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Discussion Starter · #1 ·
Hello gentlemen,

New to the forum. First colt I've ever owned. I'm a revolver shooter and thought I would advance slightly through the decades to get a semi auto -designed in 1911 of course ;). I plan to shoot this colt fairly regularly and am prepared to reload. I have read in this and other forums that 185 gr SWC or 200 gr SWC loads on ~4.0 gr of unique is a good target load for the firearm. However, I have read here and there that shooters have modified their spring weights etc. to fire hardball and have fired many thousands without issue.

1. I am curious as to whether anyone has had experience firing full power loads or hardball 230gr through their pre 70 series.
2. What modifications did you make to the firearm to do this? ie. increase recoil spring weight or shock buff, larger firing pin stops, increased weight mainspring (23 lbs I believe).
3. What round counts have you been able to achieve with your full power setups.

I think many people will recommend sticking with target loads but if you have experience with full power loads and making them work for a significant round count let me know. Gathering data here. If you have a strong opinion either way please explain.

Thanks
 

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Ignorance redacted.
 

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There is no need to shoot anything but standard ammunition in your Gold Cup, and there is absolutely no reason to over-spring the gun.
A standard weight recoil spring will suffice for most loads.

Extra power recoil springs make the pistol work harder and while in theory reduce rearward travel, they increase forward travel which can cause the hammer to slip off of the sear in a target pistol.
 

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The pistol was designed to be the most accurate .45 ACP production pistol Colt could build, and the slide was lightened to make it absolutely reliable with the 185 grain target load. No reason at all to fire full power loads in it. There have been reports of cracked slides from firing full power loads, but I cannot confirm this. With the 70 Series GCNM Colt went back to the standard slide.

The slide was fitted to the receiver, and the last four digits of the serial number are under the back sight.
 

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4.0 grains of Unique with a 185 grain SWC is a really really really light load. I wouldn't be afraid to bump the powder charge up some but there isn't really any great reason to shoot full strength ammo through it. I'm sure you could change out springs and the gun would last thousands of rounds but why put the extra wear and tear on the 50 year old gun made to shoot target loads? If you want to shoot full strength ammo spend $500 to $1,000 on something more appropriate.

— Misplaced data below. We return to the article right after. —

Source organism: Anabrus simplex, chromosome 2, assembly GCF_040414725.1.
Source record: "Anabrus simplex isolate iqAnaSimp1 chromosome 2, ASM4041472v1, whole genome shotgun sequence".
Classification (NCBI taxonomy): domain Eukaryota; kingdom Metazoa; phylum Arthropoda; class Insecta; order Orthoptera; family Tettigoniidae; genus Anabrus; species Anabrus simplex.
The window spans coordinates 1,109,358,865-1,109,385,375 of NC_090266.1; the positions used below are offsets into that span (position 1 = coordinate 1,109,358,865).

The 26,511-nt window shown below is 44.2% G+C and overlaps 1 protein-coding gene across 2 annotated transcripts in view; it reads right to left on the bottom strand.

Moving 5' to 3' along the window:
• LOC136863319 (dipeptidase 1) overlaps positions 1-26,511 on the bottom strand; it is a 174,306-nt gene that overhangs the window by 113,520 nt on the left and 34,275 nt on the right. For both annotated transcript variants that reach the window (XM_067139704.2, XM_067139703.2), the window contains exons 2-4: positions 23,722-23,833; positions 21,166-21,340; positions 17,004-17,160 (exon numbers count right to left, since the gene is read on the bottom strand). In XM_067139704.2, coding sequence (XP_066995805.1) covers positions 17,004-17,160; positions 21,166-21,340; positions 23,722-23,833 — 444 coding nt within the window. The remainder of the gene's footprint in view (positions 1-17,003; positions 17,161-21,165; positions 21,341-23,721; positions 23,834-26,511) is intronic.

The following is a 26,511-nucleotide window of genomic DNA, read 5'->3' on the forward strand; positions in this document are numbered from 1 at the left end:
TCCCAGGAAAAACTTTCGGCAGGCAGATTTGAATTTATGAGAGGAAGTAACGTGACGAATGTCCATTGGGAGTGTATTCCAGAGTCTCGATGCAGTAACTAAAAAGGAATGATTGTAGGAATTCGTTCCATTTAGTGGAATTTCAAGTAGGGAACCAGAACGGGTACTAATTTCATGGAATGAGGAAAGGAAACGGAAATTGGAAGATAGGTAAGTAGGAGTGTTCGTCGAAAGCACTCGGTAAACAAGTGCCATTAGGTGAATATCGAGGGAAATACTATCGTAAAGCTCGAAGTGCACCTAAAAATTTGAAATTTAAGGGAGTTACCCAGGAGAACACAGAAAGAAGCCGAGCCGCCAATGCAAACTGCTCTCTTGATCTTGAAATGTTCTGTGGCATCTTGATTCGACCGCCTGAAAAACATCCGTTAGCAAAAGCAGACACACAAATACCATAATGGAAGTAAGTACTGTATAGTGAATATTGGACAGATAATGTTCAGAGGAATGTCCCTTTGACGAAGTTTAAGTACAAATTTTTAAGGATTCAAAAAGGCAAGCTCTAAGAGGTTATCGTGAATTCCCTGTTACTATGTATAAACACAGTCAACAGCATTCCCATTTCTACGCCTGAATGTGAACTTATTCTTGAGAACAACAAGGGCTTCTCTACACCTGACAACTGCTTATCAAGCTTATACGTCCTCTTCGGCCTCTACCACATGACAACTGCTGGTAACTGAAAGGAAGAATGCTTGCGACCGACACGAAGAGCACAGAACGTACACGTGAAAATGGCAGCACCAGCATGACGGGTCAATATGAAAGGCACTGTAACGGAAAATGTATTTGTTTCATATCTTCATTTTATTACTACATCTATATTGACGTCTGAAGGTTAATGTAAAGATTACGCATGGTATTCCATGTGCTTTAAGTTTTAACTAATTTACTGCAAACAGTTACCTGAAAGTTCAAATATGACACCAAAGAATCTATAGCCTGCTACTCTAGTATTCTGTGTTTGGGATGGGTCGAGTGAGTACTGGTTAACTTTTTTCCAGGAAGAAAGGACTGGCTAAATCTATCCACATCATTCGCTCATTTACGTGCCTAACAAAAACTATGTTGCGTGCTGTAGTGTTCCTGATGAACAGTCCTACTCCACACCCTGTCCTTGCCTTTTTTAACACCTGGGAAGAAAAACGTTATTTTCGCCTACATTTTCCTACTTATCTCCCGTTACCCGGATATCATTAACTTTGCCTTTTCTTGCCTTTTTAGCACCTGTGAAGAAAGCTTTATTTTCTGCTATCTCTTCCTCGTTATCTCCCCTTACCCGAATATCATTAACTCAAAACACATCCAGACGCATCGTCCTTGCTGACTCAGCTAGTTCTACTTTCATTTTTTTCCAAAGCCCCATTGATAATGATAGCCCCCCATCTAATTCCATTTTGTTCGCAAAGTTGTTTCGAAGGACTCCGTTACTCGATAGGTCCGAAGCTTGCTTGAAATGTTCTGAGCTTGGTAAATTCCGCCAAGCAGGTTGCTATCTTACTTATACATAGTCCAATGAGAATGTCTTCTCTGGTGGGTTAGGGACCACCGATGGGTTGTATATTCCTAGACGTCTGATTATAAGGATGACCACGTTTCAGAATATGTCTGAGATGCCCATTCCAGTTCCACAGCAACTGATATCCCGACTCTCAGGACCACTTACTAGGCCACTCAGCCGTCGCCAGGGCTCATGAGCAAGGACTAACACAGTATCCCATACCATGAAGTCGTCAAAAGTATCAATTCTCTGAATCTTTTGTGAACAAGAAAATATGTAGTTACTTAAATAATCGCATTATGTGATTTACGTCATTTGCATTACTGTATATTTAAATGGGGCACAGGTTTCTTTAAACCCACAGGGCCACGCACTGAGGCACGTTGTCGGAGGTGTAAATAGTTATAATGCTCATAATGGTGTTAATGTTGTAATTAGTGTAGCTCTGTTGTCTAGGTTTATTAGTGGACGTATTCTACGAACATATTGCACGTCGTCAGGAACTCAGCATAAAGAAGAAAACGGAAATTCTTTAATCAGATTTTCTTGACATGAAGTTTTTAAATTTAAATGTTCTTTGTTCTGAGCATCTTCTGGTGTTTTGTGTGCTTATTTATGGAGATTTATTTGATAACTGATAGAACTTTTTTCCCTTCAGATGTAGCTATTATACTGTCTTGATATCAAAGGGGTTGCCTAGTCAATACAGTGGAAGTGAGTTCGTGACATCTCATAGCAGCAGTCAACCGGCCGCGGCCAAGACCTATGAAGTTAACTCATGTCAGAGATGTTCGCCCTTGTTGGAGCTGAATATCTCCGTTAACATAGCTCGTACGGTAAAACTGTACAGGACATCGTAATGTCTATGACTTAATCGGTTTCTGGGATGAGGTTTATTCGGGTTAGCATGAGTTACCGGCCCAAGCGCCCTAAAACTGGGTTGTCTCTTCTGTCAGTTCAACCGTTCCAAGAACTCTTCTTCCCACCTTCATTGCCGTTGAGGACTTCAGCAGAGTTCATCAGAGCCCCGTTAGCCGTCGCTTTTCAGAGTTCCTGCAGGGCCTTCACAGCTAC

You can tow a boat with a Corvette but that doesn't mean it's a good idea...
 

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Welcome to the COLT Forum from the Cradle Of Liberty...Pennsylvania !!


Enjoy Our Community Sir...
and you can enjoy your new Colt with light loads as mentioned above...or just plain old ball (FMJ) loads. Both will do the job on the range or on the street.
 

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This question has been asked a lot on many Forums. Your GCNM was designed as a TARGET pistol with features like a lightened slide for that purpose. Why abuse it by shooting hot or full power loads? If you want to shoot hardball buy a Government Model.
Robert, didn't the GCNM's of that era come with 2 recoil springs, one lighter for target loads? And if so, full power loads with the target spring could do damage. I know my early 60's National Match pistols have lighter springs in them.
 

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While it is possible to shoot standard loads in the pistol, it doesn't seem reasonable that Colt would advertise a new pistol not capable of firing standard ammunition. It would also fire .45 +P, but why?

"Here it is! The .45 caliber target pistol that serious shooters have demanded"
 

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Discussion Starter · #13 ·
Old post, but I installed a 17 lb recoil spring in my Gold Cup National Match and have been shooting 230gr standard pressure loads with no problems. About 1000 rounds so far and no issues whatsoever. Super soft on the felt recoil and prints tight groups.
 
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